Where to put the sky

Michael Wurstbauer

Inspired by modernist art history in particular by attributes often associated with concrete and constructivist art such as measurement, repetition, chance, edge and surface, movement and play, Michael Wurstbauer works with the medium photography yet mostly without the use of cameras. His work is based on the interaction of light and light-sensitive paper; photographic paper-works, which can be described as luminograms*. Indeed, making luminograms allows him to focus and call attention to the delicate possibilities of the medium such as the multitude of gray-tones, smoothness of gradations, the fine structure of the silver grain, the pitch black and the gleaming white. The working process is an attempt to reach some kind of ‘ur’ state, in which his chosen medium is laid bare in order to attempt to make photographic pictures referring to photography itself.

For 'Where to put the sky', Michael is installing a large piece of unprocessed, yet partly pre-exposed black and white photographic paper, which will be allowed to react to light over the duration of the exhibition. One half of the image divided horizontally has been exposed to light in preparation. As unprocessed black and white photographic paper undergoes colour changes from cream white to light blue, from blue to purple to brown when exposed to light over a longer time, he expects that the viewer can see an image reminiscent of a seascape. The bottom half of the picture is a brownish purple colour, while the upper part of the picture will change colours as described above until finally becoming one with the lower part.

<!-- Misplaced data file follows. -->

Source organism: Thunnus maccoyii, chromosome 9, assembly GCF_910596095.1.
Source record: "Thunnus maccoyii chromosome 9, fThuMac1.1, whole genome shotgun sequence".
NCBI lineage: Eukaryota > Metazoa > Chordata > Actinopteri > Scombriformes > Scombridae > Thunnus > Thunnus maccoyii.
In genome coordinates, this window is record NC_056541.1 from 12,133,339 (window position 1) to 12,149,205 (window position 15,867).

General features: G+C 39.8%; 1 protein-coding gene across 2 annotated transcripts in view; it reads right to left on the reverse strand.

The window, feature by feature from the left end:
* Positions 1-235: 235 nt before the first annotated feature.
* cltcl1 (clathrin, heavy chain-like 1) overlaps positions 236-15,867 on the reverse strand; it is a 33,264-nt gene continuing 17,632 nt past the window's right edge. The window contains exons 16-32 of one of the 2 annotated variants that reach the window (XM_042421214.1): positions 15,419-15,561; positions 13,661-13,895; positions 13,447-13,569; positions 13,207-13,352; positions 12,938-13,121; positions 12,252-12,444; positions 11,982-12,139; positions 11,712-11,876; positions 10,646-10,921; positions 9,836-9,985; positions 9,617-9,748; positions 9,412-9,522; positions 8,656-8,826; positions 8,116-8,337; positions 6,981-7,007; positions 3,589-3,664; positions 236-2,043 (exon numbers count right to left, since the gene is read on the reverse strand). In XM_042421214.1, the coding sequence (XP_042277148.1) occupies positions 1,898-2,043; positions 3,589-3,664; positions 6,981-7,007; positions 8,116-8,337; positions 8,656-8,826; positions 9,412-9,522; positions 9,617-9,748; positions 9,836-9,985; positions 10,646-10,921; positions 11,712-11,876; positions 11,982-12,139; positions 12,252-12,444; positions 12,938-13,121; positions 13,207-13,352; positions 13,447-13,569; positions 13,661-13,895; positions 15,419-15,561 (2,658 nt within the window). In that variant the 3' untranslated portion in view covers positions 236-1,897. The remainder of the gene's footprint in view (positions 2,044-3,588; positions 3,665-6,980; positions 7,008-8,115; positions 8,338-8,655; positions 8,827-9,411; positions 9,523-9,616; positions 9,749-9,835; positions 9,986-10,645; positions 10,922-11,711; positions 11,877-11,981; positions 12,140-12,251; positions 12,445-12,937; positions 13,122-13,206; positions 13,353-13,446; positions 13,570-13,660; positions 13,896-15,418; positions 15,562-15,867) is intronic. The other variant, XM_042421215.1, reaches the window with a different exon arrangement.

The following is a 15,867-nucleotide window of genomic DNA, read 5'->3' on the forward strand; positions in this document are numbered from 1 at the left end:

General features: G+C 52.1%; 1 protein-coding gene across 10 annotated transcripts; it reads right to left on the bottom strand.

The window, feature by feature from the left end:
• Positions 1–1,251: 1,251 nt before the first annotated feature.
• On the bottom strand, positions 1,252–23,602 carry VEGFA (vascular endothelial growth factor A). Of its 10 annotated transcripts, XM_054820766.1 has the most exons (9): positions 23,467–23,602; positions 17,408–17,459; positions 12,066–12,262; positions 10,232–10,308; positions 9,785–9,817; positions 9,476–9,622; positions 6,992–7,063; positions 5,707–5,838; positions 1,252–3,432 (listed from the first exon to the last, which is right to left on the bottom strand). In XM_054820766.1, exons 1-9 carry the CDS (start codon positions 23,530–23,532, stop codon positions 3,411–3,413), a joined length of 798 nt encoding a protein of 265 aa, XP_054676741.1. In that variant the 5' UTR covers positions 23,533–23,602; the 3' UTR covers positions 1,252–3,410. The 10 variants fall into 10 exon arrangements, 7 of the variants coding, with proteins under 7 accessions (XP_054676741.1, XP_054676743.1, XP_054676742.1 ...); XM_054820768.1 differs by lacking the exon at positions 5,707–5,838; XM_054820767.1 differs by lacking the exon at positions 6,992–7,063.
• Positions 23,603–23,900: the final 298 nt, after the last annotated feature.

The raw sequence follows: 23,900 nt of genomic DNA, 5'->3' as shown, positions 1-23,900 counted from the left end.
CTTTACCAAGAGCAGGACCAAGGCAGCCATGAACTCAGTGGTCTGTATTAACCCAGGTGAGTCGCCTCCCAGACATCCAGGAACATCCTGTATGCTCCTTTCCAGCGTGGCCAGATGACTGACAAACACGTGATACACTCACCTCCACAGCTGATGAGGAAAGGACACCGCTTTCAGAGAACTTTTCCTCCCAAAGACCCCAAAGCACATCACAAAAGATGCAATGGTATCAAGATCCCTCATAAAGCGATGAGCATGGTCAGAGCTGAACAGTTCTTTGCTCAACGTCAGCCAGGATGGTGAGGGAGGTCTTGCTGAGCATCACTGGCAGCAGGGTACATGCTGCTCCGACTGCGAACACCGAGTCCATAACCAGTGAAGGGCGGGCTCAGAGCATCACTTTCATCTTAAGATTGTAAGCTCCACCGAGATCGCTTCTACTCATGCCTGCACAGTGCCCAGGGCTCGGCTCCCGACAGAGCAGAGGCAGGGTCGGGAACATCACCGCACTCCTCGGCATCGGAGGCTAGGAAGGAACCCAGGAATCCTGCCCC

Born in Munich 1975, Michael studied Fine Art Photography at the Glasgow School of Art (BA 2003). After having lived in Glasgow for 16 years he is now based in Korsør, Denmark.

The exhibition is supported by the Danish Arts Council

* A luminogram is similar to a photogram in that it is a photographic image made without the use of a camera. Both types of images are created by exposure of photosensitive materials to light, yet a luminogram is made without the intervention of an object. A photogram is the earliest form of photographic prints whereby an object is placed on light sensitive paper; the areas exposed to light change the structure of the silver grain and would typically be processed in chemistry to show up as black areas.